Innovative ocean platform grows seaweed and sinks carbon


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With a goal of achieving “the three Rs” of reducing emissions, removing greenhouse gases and repairing the climate, the Climate Foundation has developed an innovative technique for cultivating seaweed to regenerate lost kelp forests and sequester carbon in the ocean’s depths for hundreds of years.

As farmers and land managers across the globe look to the land to store carbon to help address climate change, a team of researchers has turned their eyes to the vastness of the ocean and the versatility of a simple seaweed.

The Climate Foundation has built and deployed several small platforms off the Coast of the Philippines to cultivate kelp, a rapidly growing seaweed that absorbs carbon but is also used for food, animal feed and fertiliser.

Founder and Executive Director Dr Brian von Herzen said like leaves falling from a tree, seaweeds constantly shed a portion of their biomass during growth meaning carbon can be sequestered naturally.

“About a quarter of the seaweed falls off the platform during growth and sinks 1000 metres a day to the abyssal sea floor where it remains for centuries,” Dr von Herzen said.

“Anywhere with water depth of greater than 100 metres is open to this form of sustainable farming or roughly 100 million square kilometres of ocean.

“In Australia, it could be deployed from the tip of Tasmania to the Cape York Peninsula to Western Australia, and over 300 kilometres out to sea. The area of water in Australia’s Exclusive Economic Zone rivals the land area, so it’s enormous.”

Rising and falling with the sun

The research team, which received funding from AgriFutures Australia’s Carbon Initiative Program, has developed a platform that submerges the lines of seaweed into a deeper layer of the ocean in a process called deepwater irrigation.

“At sunset we lower the platform down where it is marinated in the higher-nutrient cooler waters, and it absorbs nitrate and phosphate all night long,” Dr von Herzen said.

“At sunrise, we lift the platform back to the surface where it absorbs sunlight and carbon dioxide in the top metre of the sea.”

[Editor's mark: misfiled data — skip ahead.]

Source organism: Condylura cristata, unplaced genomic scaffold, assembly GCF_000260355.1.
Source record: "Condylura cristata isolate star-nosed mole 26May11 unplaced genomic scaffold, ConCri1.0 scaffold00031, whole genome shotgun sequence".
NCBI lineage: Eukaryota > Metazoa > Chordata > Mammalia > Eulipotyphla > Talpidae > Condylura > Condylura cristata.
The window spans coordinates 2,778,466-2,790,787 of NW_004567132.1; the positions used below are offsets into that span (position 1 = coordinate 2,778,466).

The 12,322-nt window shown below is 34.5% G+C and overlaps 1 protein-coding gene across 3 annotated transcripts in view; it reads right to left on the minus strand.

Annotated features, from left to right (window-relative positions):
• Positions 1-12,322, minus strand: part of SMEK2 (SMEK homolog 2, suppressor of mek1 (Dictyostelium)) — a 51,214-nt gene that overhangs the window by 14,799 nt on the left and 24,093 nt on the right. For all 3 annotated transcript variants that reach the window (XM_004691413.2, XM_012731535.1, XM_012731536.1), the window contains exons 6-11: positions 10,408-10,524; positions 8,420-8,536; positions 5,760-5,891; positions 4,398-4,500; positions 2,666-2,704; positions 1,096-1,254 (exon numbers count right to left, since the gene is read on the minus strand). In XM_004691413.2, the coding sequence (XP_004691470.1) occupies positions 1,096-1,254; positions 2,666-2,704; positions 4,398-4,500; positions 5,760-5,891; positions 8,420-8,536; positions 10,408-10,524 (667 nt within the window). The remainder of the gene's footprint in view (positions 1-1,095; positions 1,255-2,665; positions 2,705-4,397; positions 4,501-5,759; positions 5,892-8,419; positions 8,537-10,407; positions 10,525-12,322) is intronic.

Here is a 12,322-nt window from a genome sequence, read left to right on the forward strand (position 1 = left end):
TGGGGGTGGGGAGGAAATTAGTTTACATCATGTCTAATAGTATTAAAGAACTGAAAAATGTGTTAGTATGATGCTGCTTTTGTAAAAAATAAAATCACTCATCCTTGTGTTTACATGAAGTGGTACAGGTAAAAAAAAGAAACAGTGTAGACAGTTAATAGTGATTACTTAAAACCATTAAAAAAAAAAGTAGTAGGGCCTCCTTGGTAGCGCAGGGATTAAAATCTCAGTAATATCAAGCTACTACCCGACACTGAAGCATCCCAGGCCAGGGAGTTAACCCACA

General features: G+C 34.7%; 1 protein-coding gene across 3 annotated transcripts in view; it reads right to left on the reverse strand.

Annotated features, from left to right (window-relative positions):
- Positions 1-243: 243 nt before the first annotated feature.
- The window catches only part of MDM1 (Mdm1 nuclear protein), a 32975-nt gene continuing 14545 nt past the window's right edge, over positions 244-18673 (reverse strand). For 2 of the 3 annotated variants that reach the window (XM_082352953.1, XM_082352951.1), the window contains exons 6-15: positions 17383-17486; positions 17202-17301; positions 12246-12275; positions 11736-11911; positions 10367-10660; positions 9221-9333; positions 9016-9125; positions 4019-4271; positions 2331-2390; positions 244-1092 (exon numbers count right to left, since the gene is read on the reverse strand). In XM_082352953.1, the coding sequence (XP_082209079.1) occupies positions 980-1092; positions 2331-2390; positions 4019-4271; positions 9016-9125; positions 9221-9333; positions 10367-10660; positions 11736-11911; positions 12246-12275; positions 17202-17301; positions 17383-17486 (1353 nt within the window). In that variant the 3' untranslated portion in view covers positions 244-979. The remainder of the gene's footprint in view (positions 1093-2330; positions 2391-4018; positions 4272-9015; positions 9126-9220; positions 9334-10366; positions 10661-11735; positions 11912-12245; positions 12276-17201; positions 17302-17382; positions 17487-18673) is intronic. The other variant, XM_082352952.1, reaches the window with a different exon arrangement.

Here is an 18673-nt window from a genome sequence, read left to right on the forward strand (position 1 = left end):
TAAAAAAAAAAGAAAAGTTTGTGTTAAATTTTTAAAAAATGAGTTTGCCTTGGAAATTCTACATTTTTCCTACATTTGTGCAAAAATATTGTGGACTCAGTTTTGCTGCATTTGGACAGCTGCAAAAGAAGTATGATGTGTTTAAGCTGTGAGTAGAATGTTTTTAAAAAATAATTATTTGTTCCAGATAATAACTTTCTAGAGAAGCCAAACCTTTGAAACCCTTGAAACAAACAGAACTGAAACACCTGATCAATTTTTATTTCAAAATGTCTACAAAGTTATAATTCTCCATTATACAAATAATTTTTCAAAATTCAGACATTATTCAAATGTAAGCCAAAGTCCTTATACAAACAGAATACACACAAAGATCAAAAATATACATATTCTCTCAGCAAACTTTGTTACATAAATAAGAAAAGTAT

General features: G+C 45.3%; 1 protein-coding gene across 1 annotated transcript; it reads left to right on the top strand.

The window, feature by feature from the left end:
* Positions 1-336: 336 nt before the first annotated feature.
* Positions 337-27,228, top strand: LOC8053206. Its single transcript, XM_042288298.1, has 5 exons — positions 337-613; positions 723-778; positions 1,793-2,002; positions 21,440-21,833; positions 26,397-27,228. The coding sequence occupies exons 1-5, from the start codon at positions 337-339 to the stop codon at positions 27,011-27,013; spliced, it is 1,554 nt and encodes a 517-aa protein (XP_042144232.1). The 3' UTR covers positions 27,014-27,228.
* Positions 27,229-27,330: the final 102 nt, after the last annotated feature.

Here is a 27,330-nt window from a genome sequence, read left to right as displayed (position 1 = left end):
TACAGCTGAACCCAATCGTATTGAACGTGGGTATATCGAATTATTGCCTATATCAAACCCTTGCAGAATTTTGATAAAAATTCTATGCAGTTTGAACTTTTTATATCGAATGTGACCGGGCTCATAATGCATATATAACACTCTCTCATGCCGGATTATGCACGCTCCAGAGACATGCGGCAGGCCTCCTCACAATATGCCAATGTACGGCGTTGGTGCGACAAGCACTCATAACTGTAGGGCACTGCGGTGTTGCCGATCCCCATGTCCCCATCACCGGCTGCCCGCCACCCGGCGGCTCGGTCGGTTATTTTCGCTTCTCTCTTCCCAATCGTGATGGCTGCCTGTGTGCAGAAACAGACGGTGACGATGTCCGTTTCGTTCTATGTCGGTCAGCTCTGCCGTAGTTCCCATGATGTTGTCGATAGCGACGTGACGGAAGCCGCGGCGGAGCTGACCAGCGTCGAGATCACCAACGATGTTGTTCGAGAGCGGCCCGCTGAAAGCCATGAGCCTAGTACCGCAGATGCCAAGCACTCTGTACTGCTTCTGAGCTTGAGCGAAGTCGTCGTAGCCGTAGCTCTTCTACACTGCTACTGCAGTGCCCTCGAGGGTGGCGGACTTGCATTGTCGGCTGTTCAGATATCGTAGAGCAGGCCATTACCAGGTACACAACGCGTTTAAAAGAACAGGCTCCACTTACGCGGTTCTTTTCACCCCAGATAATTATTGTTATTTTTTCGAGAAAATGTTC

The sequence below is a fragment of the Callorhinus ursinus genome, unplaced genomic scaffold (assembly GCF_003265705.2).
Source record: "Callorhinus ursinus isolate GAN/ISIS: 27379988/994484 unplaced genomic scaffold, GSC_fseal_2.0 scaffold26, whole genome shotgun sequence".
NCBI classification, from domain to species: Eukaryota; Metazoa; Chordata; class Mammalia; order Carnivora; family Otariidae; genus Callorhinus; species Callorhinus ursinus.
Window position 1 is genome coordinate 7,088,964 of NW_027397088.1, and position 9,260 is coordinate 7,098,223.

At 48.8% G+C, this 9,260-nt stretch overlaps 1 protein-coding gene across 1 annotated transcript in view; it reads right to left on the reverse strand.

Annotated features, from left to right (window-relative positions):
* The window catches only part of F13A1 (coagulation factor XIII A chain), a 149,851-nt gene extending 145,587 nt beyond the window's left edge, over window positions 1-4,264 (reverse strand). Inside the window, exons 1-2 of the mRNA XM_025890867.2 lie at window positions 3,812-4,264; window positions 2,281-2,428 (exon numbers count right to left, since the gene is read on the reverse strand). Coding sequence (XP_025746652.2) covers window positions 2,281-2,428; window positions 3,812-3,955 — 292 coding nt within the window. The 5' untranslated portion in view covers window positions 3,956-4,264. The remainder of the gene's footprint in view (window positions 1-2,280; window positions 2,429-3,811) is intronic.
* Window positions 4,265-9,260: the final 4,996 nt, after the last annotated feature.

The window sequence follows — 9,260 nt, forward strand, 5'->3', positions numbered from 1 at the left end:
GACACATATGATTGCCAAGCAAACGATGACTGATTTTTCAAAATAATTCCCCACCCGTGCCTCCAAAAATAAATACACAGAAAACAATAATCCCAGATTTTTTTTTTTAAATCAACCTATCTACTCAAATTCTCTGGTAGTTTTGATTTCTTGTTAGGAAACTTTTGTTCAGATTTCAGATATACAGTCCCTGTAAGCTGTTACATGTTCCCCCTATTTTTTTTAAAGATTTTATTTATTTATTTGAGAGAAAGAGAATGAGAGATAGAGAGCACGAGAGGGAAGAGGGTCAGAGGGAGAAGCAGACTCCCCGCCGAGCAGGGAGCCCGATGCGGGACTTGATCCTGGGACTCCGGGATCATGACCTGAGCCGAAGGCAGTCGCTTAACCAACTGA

Rates of carbon storage

The project is aiming to demonstrate at least 30 tonnes of carbon fixation per hectare per year, with early results showing as much as 80 tonnes per hectare per year is possible.

“That carbon fixation represents the amount of carbon that is fixed by the seaweeds, and we can document the percentage that falls off the platform and sinks which can be in the 20 to 40 per cent range depending on the species and conditions,” Dr von Herzen said.

In addition, the team periodically harvests some of the kelp, which has the potential to help address food security for a growing world population and the need to reduce the use of synthetic nitrogen in agriculture.

“Seasol is a great example with a 50-year history in Australia of using temperate seaweeds to provide excellent supplements for horticulture,” he said.

“Broadacre crops can also benefit with potentially 20 per cent lower application of nitrate fertiliser, in an age where the price of fertiliser has skyrocketed in recent times.”

The next steps

While the process is currently expensive and labour-intensive, with the platform needing to be manually raised and lowered every day, the team is investigating automation as a cost-saving measure and expects savings to flow when the technology is scaled.

“We think by the time we build a dozen hectares we will be below $US1million a hectare capital cost,” Dr von Herzen said.

“By the time we build 1000 hectares we expect to be below $300,000 and by the time we get to a million hectares we could be below $30,000 per hectare.”

The project, which has a goal of completing the first hectare in the next 12 months, has already attracted the interest of investors and sustainability experts, winning a Milestone Award in the XPrize for Carbon Removal, and in May was one of the five finalists in the Singapore Liveability Challenge.

“AgriFutures invested early in this technology, and we have now demonstrated its carbon potential,” Dr von Herzen said.

“This is about the future. We’ve got to get to net zero. Beyond that, we need to start drawing down the 2,300 gigatons of carbon dioxide we’ve emitted over the past few centuries, and this is a technique for doing that.

“It’s a triple bottom line – food security, ecosystem biodiversity and carbon balance.”

Click to download the report here.
Click to review the full Carbon Initiative Program research findings here.

Media enquiries:
Matt Wordsworth
0404 029 241

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